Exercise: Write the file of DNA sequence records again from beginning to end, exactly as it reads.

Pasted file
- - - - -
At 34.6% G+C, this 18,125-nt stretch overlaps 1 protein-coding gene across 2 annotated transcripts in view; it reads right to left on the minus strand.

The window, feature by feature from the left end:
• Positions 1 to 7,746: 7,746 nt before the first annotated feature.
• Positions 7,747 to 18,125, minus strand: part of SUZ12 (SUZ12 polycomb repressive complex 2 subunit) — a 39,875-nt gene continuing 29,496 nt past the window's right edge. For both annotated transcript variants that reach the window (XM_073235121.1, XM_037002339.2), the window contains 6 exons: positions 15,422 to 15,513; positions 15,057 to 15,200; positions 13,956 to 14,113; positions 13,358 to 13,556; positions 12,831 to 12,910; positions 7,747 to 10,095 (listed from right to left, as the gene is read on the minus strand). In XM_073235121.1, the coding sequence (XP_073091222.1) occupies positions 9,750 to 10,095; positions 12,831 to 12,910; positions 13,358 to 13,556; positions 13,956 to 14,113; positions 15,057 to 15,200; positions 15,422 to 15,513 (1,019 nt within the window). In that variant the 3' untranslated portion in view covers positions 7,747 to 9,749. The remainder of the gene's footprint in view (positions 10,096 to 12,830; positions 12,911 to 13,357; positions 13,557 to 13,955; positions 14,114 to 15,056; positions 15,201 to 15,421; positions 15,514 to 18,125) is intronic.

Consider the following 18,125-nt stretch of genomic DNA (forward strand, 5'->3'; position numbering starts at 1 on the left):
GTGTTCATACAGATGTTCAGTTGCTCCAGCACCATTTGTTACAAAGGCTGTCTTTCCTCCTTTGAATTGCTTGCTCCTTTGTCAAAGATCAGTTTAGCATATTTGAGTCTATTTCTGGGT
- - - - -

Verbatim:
At 34.6% G+C, this 18,125-nt stretch overlaps 1 protein-coding gene across 2 annotated transcripts in view; it reads right to left on the minus strand.

The window, feature by feature from the left end:
• Positions 1 to 7,746: 7,746 nt before the first annotated feature.
• Positions 7,747 to 18,125, minus strand: part of SUZ12 (SUZ12 polycomb repressive complex 2 subunit) — a 39,875-nt gene continuing 29,496 nt past the window's right edge. For both annotated transcript variants that reach the window (XM_073235121.1, XM_037002339.2), the window contains 6 exons: positions 15,422 to 15,513; positions 15,057 to 15,200; positions 13,956 to 14,113; positions 13,358 to 13,556; positions 12,831 to 12,910; positions 7,747 to 10,095 (listed from right to left, as the gene is read on the minus strand). In XM_073235121.1, the coding sequence (XP_073091222.1) occupies positions 9,750 to 10,095; positions 12,831 to 12,910; positions 13,358 to 13,556; positions 13,956 to 14,113; positions 15,057 to 15,200; positions 15,422 to 15,513 (1,019 nt within the window). In that variant the 3' untranslated portion in view covers positions 7,747 to 9,749. The remainder of the gene's footprint in view (positions 10,096 to 12,830; positions 12,911 to 13,357; positions 13,557 to 13,955; positions 14,114 to 15,056; positions 15,201 to 15,421; positions 15,514 to 18,125) is intronic.

Consider the following 18,125-nt stretch of genomic DNA (forward strand, 5'->3'; position numbering starts at 1 on the left):
GTGTTCATACAGATGTTCAGTTGCTCCAGCACCATTTGTTACAAAGGCTGTCTTTCCTCCTTTGAATTGCTTGCTCCTTTGTCAAAGATCAGTTTAGCATATTTGAGTCTATTTCTGGGT